According to the US Treasury website, Health Savings Accounts will change the way millions meet their health care needs because they are designed to help individuals save for qualified medical and retiree health expenses on a tax-advantaged basis. To encourage saving for health expenses after retirement, individuals age 55 and older are allowed to make additional catch-up contributions to their HSAs. Once an individual enrolls in Medicare they are no longer eligible to contribute to their HSA. Amounts contributed to an HSA belong to the account holder and are completely portable. Funds in the account can grow tax-free through investment earnings, just like an IRA. Also, funds distributed from the HSA are not taxed if they are used to pay qualified medical expenses. Unlike amounts in Flexible Spending Arrangements that are forfeited if not used by the end of the year, unused funds remain available for use in later years.

Consumer Directed Health Care is the wave of the future for those who want to take control of their health care issues. Ask your employer to check it out if that is not a current option, and do some research on what plan works best for you. After all, it's your money. Make the best of it.

Until next time. Let me know what you think.

Wednesday, December 12, 2007

Health Care and the Holidays

The Holiday Season is a time of cheer, remembrance, and celebration. It's a time to be festive and enjoy the time together with family and friends. This time of year from Thanksgiving to the New Year is full of parties, giving, and activities related to the Season. We look forward to this time regardless of our background, heritage, or religion. Most Americans cannot wait til the Holidays come as this time of year is the most anticipated Season of the year. We are encouraged by the spirit of giving, the attitudes of sharing and friendliness, and the freedom to express love and appreciation to those we hold dear, and sometimes even to complete strangers. That's one of the joys of this time of year--doing good to those we don't even know.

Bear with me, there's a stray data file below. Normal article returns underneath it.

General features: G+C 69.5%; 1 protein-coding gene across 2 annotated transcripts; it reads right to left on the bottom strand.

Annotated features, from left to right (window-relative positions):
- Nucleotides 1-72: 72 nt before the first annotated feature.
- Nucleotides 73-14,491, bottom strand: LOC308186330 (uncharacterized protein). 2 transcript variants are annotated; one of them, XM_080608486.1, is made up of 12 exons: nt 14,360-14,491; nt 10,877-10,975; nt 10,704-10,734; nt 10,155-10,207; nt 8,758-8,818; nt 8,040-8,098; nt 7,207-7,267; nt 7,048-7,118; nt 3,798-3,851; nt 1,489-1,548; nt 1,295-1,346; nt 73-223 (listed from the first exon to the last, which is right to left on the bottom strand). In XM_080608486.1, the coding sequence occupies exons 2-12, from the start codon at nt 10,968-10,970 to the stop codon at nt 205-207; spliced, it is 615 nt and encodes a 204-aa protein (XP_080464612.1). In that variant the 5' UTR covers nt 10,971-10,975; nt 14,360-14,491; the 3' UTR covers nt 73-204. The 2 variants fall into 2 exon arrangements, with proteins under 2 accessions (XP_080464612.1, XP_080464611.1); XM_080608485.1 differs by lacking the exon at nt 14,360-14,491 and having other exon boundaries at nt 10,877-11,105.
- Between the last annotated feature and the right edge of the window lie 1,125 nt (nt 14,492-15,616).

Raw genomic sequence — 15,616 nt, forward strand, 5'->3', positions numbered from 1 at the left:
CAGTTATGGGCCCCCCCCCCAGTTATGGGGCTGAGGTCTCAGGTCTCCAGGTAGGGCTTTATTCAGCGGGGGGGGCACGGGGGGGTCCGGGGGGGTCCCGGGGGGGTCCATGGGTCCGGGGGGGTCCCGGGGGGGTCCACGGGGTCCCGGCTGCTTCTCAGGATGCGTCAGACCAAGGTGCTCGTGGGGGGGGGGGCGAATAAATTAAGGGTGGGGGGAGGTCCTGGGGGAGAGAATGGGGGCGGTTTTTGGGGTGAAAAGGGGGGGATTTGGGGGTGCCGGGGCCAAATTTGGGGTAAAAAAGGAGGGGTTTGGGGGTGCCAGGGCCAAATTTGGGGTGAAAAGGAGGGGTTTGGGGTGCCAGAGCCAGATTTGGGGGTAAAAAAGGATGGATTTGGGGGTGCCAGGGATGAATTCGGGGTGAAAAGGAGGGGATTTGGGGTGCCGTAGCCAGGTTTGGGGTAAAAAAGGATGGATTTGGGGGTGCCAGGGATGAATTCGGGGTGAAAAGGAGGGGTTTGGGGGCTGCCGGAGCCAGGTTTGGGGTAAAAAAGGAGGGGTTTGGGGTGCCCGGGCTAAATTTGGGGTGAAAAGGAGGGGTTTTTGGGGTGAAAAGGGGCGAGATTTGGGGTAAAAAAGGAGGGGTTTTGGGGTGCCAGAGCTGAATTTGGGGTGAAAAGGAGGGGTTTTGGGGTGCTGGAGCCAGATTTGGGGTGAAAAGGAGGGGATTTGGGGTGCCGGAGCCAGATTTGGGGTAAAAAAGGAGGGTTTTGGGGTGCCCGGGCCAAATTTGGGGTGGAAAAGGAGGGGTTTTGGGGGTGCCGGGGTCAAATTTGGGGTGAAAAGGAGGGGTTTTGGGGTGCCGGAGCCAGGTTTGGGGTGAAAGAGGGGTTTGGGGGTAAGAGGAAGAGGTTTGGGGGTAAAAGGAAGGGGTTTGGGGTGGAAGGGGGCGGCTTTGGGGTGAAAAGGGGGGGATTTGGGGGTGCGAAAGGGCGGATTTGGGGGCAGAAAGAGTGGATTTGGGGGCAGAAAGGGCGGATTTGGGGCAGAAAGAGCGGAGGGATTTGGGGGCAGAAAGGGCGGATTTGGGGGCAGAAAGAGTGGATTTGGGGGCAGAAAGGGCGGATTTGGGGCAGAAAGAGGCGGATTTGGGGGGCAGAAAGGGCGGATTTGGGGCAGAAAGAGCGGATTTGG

But with all this merriment, the Holiday Season is when the highest rate of suicides occur, and depression is at its worst for many people. The physical and mental stress at this time of year sends some people into a frenzy and others into a fit of despair. These feelings are the result of stress and anxiety brought on by many reasons. Good physical health is important. It helps us with our mental wellbeing and health; but during the Holidays many Americans abuse themselves with overeating and indulgence in other areas including alcohol, caffeine, and exotic foods. On a good overview of how to take care of your health during the Holidays by Cathleen Fenton is available. It talks about how to cope with stress and panic disorder. Medical News Today online even has a name for this called SAD--Seasonal Affective Disorder, and it can be destructive to our work and personal life.